fleet will be three times what it was at the start of the revolution; if
every time this new equipment is put into service we have the guarantee
that it will be better cared for and better utilized and will produce more,
it is a magnificent sign that we are on the right track, and it is a
guarantee of progress it is a guarantee of advance, it is a guarantee of
economic development.

In these reports are many details of great interest regarding every sector
of transportation. For example, the analysis of the railways, the history
of the railroads, the development--how our country was the first in America
to have a railroad, practically; and how this stagnated for many years, how
other countries have attained tremendous development in railroads while
ours was at a standstill; all the problems regarding the lines, use of
electronic equipment on tracks, automation in the operation of railroad
stock, the problem of roadbed construction, a whole string of matters that
must be known, a series of points that are worth studying, and they
indicate indisputably that we are tackling problems from a technical,
scientific angle, and that all these things are much deeper than they seem
at first glance, and that all these things in many parts of the world have
attained a degree of development we did not even dream of.

Our problem was the same. In cane, we are the country with the lowest yield
in the world among sugarcane-growing countries, while enjoying the best
conditions in the world. In livestock the same thing. In practically all
crops, with some exceptions, the same thing. In hospital services, same
thing. In railways, in transportation, the same. In industry, likewise. In
the mines, the same. The case of our country was a painful one, a country
stagnating for dozens of years, a country lagging at the rear of the
others, a country whose population grew, yet which did not develop
economically or technically in any direction. That was our countrys'
situation. Good proof of this is the million- plus adult illiterates Cuba

Today a great, serious effort is being made tending to reintroduce the
country to science and technology, economic development, educational
development, cultural development; a country that has to recover many lost
years and therefore has to advance very fast if we want to find solutions
to our fundamental problems in the least possible time, if we want to place
ourselves in a leading position among the developed countries, among the
advanced countries in the least possible time. All these efforts being
made, when we are barely getting started, the responsibility and depth of
the effort, are something really encouraging.

And with that spirit, without forgetting for a moment all the things we
still have to overcome, with this impression, we have come to the closing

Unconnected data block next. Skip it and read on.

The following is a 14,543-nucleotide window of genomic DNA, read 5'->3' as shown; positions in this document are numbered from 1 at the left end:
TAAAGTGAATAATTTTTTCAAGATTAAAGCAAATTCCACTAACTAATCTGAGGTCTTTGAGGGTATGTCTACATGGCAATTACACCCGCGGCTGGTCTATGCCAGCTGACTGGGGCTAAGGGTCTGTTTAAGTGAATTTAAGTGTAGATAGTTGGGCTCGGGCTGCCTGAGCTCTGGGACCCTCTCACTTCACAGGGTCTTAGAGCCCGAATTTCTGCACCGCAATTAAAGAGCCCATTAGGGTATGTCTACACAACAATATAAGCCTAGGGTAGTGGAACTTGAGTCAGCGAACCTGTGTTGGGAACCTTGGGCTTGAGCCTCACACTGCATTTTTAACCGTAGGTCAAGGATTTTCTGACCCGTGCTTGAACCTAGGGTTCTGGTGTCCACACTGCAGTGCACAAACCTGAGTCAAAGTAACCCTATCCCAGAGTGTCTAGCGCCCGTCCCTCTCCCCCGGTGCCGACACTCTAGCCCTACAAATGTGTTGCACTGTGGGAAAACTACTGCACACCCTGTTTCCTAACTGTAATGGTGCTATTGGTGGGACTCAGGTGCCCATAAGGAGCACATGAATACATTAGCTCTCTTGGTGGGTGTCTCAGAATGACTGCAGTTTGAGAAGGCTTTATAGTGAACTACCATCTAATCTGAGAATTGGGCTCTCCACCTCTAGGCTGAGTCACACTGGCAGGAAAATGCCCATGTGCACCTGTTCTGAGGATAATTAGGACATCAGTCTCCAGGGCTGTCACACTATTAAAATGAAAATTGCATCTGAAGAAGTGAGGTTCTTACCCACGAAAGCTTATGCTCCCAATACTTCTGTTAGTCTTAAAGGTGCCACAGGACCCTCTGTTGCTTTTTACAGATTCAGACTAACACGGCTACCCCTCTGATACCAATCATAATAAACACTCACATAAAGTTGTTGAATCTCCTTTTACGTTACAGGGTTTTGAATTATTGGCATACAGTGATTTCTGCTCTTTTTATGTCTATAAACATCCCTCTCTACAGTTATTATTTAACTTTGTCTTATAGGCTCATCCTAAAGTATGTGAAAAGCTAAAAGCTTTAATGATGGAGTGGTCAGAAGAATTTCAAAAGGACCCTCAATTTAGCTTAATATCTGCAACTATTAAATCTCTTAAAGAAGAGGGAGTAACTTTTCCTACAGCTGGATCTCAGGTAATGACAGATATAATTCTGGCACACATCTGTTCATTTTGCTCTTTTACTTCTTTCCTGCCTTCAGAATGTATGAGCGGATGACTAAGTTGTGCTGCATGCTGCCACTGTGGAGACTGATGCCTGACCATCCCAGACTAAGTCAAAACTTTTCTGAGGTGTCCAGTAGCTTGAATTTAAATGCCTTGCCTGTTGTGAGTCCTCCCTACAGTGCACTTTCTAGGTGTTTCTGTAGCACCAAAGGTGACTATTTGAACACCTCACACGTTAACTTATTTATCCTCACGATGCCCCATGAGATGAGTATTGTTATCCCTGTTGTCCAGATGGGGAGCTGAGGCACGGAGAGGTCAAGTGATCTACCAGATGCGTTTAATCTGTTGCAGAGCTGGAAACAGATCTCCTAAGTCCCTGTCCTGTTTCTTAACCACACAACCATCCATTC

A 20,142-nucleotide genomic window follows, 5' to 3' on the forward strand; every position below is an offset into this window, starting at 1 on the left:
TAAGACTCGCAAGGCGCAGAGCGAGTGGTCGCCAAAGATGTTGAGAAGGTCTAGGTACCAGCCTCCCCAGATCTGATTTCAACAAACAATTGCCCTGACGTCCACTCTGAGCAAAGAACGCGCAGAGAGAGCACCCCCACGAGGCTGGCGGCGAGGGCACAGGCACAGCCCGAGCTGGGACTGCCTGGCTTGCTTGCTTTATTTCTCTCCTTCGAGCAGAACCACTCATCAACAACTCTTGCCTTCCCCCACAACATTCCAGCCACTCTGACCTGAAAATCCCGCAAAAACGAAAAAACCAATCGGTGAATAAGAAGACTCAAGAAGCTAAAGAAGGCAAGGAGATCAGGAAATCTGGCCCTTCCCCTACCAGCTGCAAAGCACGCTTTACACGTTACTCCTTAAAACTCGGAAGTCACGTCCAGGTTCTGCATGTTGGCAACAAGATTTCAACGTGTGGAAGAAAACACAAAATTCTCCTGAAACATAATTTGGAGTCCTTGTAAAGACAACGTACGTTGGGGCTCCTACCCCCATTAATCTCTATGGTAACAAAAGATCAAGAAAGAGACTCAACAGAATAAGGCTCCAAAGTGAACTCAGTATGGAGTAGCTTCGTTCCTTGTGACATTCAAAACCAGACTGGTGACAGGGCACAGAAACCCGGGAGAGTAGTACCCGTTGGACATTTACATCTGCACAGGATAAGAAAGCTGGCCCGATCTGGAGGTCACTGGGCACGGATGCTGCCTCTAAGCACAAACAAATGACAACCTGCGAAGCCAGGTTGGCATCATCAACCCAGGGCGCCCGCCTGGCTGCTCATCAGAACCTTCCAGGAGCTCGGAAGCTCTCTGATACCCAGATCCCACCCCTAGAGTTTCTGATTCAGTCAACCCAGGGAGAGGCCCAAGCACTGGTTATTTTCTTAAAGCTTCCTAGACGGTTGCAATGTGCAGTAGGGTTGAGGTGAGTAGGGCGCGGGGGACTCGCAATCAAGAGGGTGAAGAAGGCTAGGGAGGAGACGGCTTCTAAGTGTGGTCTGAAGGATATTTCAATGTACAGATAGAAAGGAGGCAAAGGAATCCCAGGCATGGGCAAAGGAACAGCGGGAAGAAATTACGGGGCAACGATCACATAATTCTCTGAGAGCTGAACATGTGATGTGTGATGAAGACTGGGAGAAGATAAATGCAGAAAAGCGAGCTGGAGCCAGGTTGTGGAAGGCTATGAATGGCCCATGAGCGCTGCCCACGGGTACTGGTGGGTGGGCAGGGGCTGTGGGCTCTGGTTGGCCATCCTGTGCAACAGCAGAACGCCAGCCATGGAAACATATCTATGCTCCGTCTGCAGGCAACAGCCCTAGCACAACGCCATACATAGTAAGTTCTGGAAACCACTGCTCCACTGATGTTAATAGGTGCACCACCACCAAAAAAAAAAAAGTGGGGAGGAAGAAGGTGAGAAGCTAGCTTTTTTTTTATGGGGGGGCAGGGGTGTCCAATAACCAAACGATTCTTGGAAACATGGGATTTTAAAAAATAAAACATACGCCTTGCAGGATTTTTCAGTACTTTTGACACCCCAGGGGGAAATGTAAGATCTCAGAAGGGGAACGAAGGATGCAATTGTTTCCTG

session of this plenum. I believe we should not confine ourselves to the
analyses, but as Comrade Faure said, get to the business of carrying out
the resolutions of the plenum. Comrade Faure mentioned that some vices
still exist. That is unquestionably true, but I have no doubt at all,
because of the workers' spirit, because of the spirit that has been evident
here, I have no doubt but that the comrades of the unions, like the party
comrades, will contribute with their best efforts to overcome those vices

There has been a tremendous change in the union problem too. Ingrained
habits, conditioned reflexes from long years of struggle against
capitalism, left habits and reflexes, left customs that were not easy to
overcome and were often not easily understood by the (masses?) of workers.
It is obvious that in the transportation sector discipline was greatly
relaxed, administration was greatly relaxed. Everybody did just about as he
pleased, in every enterprise, in every post. The result was not good. It
was necessary to understand that. It was necessary to promote a vigorous
reaction against it. And in the long run, what worker fails to understand
that everything which is well done anywhere rebounds & to his own benefit?
And that here we must eradicate one vice, there another, yonder still
another, and in the next sector still another? That the eradication of
vices in all sectors helps everybody, and that this is the only way, and
there is no other?

If we want to perpetuate those vices, or those weaknesses, in one sector,
we cannot hope to see them overcome in the other sector or the next. The
result would be disadvantageous for everybody. What else can the revolution
want, what else can the administration want, what else is meant by a
revolutionary government, if not concern for the welfare of the masses,
concern for the welfare of the people? When we say "Let us improve
transportation," we are not thinking of the wealthy, we are not even
thinking of those of us who travel by auto; we are thinking of those who
have to take the bus, those who have to use that service to go to work or
take a pleasure trip, of all the other workers, just as when we urge those
of the farming sector to grow starchy vegetables we are thinking of the
other workers. If we exhort them to produce milk we are thinking of workers
everywhere. When we talk to medical students or the students of any branch
we are thinking only of the benefits that will mean for the mass of

What worker does not understand this, and what worker does not feel pleased
when he knows that progress is being made in this industry? What progress,
what improvements have been made! We have seen them. The public is already
beginning to understand, and the public is beginning to recognize the
effort which the transport workers are making. It is not being overlooked,
and the public, which is the remainder of the working people, is beginning
to feel gratitude toward the transport workers, and it is
acquiring--(applause) it is improving its concept of things. The transport